Balzac’s fantasy echoes closely a once highly influential theory of vision, “intromission,” which was eloquently evoked by Lucretius and then developed by Roger Bacon in the thirteenth century; according to Lucretius’s model of perception, every object beams out images “like a skin, or film, / Peeled from the body’s surface … keep[ing] the look, the shape / Of what it held before its wandering … the way / Cicadas cast their brittle summer jackets.”40 These eerie, flying sheddings from physical phenomena, called eidola in Greek and simulacra in Latin, were also known as “radiant species.” Like a photograph made of light, they both retain material substance of their origin but also reproduce it, as with an “idol,” an effigy, or a copy.41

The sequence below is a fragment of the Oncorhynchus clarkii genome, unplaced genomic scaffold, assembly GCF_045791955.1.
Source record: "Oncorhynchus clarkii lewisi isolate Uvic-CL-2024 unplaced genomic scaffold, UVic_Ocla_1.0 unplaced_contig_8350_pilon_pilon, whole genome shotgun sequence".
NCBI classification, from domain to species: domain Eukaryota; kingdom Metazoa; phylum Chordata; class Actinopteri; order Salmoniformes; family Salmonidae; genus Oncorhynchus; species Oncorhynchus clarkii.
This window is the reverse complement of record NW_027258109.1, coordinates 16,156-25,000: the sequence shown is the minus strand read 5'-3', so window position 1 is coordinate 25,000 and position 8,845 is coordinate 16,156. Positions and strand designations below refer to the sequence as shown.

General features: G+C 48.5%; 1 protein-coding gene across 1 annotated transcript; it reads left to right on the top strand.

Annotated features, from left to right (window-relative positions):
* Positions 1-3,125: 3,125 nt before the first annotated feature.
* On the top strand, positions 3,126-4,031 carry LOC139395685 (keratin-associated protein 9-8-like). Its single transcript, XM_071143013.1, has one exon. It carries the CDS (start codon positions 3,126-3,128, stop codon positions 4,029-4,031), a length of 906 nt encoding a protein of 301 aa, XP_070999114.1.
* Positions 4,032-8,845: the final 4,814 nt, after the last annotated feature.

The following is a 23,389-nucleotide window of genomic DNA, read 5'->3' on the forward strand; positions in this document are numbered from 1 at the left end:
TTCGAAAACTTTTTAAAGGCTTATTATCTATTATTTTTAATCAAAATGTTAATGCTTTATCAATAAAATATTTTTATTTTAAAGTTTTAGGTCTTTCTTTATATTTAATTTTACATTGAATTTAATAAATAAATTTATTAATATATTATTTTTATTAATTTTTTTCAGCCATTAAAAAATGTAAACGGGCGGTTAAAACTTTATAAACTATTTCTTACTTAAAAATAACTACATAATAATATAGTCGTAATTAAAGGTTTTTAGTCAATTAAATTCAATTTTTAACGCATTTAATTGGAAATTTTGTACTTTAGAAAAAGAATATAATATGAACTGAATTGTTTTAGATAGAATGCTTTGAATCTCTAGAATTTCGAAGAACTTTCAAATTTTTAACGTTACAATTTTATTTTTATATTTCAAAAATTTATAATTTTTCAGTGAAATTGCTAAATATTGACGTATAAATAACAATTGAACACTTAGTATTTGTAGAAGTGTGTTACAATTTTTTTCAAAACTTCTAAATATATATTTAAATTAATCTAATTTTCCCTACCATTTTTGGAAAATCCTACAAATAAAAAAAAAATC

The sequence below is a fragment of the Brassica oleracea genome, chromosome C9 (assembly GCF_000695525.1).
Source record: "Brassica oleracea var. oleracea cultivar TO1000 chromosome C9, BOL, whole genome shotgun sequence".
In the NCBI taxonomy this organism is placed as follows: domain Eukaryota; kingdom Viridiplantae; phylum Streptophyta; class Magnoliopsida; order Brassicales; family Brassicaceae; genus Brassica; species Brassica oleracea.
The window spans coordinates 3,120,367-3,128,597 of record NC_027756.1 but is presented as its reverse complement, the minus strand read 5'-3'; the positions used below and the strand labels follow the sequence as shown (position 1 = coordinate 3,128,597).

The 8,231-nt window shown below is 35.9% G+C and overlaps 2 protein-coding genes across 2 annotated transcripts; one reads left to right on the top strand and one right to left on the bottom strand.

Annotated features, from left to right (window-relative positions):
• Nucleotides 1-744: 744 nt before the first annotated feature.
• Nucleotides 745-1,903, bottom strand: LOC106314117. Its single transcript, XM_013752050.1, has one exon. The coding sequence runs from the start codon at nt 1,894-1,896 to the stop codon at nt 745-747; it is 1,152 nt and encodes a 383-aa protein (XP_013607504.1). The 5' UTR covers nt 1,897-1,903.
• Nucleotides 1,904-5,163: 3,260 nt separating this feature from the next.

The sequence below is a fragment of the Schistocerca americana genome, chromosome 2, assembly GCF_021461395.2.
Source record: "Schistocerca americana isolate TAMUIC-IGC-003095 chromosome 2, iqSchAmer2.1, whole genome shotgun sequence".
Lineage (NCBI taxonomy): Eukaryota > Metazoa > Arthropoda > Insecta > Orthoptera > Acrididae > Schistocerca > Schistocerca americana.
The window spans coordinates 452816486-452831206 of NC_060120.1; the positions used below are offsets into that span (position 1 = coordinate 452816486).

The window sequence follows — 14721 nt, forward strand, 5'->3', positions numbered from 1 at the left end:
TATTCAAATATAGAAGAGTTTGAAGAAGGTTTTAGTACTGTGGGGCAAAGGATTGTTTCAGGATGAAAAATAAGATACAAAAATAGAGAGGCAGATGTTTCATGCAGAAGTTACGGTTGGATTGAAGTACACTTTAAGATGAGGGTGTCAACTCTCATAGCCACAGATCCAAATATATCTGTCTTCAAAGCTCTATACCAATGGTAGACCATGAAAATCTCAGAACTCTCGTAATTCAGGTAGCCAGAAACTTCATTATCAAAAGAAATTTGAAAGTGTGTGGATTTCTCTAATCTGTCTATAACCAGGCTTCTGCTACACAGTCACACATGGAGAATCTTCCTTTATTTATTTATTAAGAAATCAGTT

This theory of vision survives with an uneven pulse in the history of science,42 and Balzac may be referring to it directly. But the anecdote captures more immediately the uncanny aura hanging around daguerreotypes from the very beginning and which then began to emanate from photographs too. Images made of light and shadow cast by people, things, and places seem to preserve action at a distance: the transmission of the person through time. The metaphors adopted for the medium—including the word pellicola, little skin, for film itself in Italian—present a powerful instance of a figure of speech materializing into substance.